When Selling Your Company Goes Terribly Wrong

Burning Money

My lecture on the exit process is one of my favourites to give to my students. I use my own experience in selling our company as a case study in the complexity of the deal terms and their implications.

Even my more experienced graduate students have an unrealistic view of the exit process. Most seem to imagine a process more akin to selling a house. 

They soon realise that issues such as what gets sold, how you get paid, when you get paid, what your payment is eventually based on, what you guarantee post sale, and how the deal gets structured can have huge implications on what actually finally ends up in your personal checking account from the sale of the business.

And then there all of those intense emotional questions that many business owners wrestle with. What will I do after I sell? What will happen to my employees? Will the culture I worked so hard to build be unravelled once the new owners take over? Did I sell too soon?

Charlie Crystle shares his own sorted exit story from the sale of his business in an article at CNN Money:

“My software company ChiliSoft sold for $100 million in 2000. Or $70 million. Or $28 million.

“It depends on the date you choose, the built-in triggers, and ego. Notably, from December 1999 to May 2000, my stake dropped from 40% to 15% when the deal closed. Most employee stakes dropped as well — but not all employees.”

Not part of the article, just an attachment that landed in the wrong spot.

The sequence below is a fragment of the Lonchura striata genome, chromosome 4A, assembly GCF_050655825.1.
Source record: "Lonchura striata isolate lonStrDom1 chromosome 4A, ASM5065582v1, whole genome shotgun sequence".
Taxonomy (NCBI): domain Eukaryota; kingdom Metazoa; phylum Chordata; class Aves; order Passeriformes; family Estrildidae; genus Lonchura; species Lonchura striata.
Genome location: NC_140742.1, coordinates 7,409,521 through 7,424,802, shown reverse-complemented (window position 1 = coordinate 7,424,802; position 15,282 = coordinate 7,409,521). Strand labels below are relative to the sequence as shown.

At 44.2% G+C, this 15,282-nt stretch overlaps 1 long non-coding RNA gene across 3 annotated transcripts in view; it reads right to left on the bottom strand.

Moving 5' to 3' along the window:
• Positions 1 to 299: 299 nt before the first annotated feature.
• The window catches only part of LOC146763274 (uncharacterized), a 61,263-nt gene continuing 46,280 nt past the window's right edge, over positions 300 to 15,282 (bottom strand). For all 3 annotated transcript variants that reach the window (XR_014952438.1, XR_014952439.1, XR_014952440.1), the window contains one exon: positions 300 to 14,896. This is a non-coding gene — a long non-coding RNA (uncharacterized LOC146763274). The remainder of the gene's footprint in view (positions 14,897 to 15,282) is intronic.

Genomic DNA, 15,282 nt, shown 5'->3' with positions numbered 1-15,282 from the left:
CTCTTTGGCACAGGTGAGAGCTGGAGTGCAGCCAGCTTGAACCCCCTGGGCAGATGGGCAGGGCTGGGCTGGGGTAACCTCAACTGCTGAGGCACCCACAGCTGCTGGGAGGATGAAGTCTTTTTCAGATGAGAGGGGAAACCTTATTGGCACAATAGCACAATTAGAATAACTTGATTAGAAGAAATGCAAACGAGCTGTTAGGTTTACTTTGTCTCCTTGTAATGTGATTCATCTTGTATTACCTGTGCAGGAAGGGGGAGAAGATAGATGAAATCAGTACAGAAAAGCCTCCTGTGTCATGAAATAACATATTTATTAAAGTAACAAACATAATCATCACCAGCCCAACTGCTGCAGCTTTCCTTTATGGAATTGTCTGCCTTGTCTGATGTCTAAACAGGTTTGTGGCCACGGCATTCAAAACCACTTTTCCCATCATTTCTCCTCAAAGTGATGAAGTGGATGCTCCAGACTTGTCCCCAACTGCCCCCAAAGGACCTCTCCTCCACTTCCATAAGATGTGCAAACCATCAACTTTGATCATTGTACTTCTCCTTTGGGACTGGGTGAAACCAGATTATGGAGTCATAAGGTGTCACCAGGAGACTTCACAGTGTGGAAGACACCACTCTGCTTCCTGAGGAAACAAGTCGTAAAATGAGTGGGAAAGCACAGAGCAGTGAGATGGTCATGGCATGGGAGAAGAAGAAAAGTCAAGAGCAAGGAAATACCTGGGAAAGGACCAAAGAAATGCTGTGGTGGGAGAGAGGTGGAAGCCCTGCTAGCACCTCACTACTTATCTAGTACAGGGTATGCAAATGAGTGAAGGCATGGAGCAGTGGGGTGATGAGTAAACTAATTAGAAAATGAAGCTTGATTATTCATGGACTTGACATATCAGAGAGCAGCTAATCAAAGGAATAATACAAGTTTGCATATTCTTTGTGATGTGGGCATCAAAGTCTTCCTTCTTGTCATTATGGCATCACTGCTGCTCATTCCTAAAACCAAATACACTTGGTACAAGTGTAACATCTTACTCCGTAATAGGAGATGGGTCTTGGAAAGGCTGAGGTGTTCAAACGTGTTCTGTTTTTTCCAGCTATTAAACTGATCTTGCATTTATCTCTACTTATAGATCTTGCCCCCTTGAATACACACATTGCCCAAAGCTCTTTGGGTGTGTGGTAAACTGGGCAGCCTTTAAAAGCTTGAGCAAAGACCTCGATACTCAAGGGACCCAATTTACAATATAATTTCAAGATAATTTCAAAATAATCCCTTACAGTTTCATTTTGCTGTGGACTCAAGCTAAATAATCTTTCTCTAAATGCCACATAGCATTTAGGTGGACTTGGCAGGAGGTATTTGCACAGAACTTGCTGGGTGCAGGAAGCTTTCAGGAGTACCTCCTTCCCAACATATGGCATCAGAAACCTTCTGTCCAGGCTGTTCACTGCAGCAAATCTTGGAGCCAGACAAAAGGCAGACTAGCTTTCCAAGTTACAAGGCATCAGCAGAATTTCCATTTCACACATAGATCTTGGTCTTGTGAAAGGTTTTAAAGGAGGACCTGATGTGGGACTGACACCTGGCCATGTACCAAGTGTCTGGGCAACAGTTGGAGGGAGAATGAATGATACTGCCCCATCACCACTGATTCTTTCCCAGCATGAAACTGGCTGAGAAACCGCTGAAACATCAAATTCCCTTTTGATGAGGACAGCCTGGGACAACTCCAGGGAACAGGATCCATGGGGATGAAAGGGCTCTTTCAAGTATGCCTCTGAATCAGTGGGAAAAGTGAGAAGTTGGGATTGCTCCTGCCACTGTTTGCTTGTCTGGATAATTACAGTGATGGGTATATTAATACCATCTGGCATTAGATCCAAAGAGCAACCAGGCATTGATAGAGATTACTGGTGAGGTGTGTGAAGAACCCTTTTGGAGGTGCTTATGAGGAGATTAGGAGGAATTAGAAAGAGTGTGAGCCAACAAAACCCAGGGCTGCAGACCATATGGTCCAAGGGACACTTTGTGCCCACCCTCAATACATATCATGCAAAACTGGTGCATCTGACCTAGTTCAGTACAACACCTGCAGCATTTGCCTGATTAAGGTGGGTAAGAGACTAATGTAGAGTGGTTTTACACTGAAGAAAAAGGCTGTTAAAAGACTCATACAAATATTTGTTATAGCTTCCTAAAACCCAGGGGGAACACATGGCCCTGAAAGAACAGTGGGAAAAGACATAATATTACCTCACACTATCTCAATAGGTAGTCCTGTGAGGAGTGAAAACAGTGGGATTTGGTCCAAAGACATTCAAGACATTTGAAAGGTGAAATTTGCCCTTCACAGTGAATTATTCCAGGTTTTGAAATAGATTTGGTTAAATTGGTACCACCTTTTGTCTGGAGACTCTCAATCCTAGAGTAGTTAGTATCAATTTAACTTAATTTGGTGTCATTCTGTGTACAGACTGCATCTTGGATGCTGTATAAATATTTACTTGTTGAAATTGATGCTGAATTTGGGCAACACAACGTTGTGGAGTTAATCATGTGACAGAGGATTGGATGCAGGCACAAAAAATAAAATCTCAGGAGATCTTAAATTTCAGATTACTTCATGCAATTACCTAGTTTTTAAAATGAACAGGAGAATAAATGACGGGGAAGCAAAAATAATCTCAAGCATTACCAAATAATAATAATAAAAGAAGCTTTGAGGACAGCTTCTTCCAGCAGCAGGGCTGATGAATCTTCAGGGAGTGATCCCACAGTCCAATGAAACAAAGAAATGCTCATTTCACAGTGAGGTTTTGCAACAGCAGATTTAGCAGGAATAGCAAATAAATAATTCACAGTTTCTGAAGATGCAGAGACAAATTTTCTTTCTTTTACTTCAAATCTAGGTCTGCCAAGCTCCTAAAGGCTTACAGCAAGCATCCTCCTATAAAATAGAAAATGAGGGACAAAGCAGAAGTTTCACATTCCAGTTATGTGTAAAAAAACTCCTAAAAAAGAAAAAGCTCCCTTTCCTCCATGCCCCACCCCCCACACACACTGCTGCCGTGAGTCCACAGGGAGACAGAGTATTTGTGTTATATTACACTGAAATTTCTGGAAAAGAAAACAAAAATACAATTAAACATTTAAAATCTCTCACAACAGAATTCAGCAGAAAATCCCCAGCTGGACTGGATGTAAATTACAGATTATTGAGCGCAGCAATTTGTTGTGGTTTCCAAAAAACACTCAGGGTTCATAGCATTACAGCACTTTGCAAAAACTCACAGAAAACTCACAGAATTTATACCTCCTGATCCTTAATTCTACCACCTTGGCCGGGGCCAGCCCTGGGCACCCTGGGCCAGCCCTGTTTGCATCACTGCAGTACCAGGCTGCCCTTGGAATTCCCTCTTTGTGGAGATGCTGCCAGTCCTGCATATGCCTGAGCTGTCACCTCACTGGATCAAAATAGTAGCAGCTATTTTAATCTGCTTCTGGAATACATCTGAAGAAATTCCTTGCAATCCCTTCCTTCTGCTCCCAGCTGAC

Crystle’s lesson learned from his experience is to “sweat the details.” 

While that sounds simple enough, many entrepreneurs get beaten down during the process of selling their business and end up agreeing to terms that come back to haunt them post closing.

I remember a phone call I had with our attorney as we were working on the details of closing the sale of our business. We were getting bogged down in the language in the various closing documents.  I was worn out, as we had already had two aborted closings. I was worried that the whole thing was about to come undone.  I just wanted to get the business sold.  I said to him, “I don’t care about all of these stupid terms.  Just work it out and get the deal closed!”

My attorney was silent for a few moments on the other end of the phone. Then he said, “Jeff, I know this all seems incredibly tedious, but it really matters. Some of what seems trivial now could cost you dearly later.  Get a grip and hang in there with me.”

He was right. When I looked back on the deal post closing I began to realise why so many of the details that seemed at the time like lawyers being lawyers actually mattered. 

For many entrepreneurs, selling the business is a once in a life time opportunity.  Don’t leave anything to chance. Know that the buyer has hired very smart and experienced M&A attorneys.  You do the same and listen to their counsel. 

Sweat the details, indeed.

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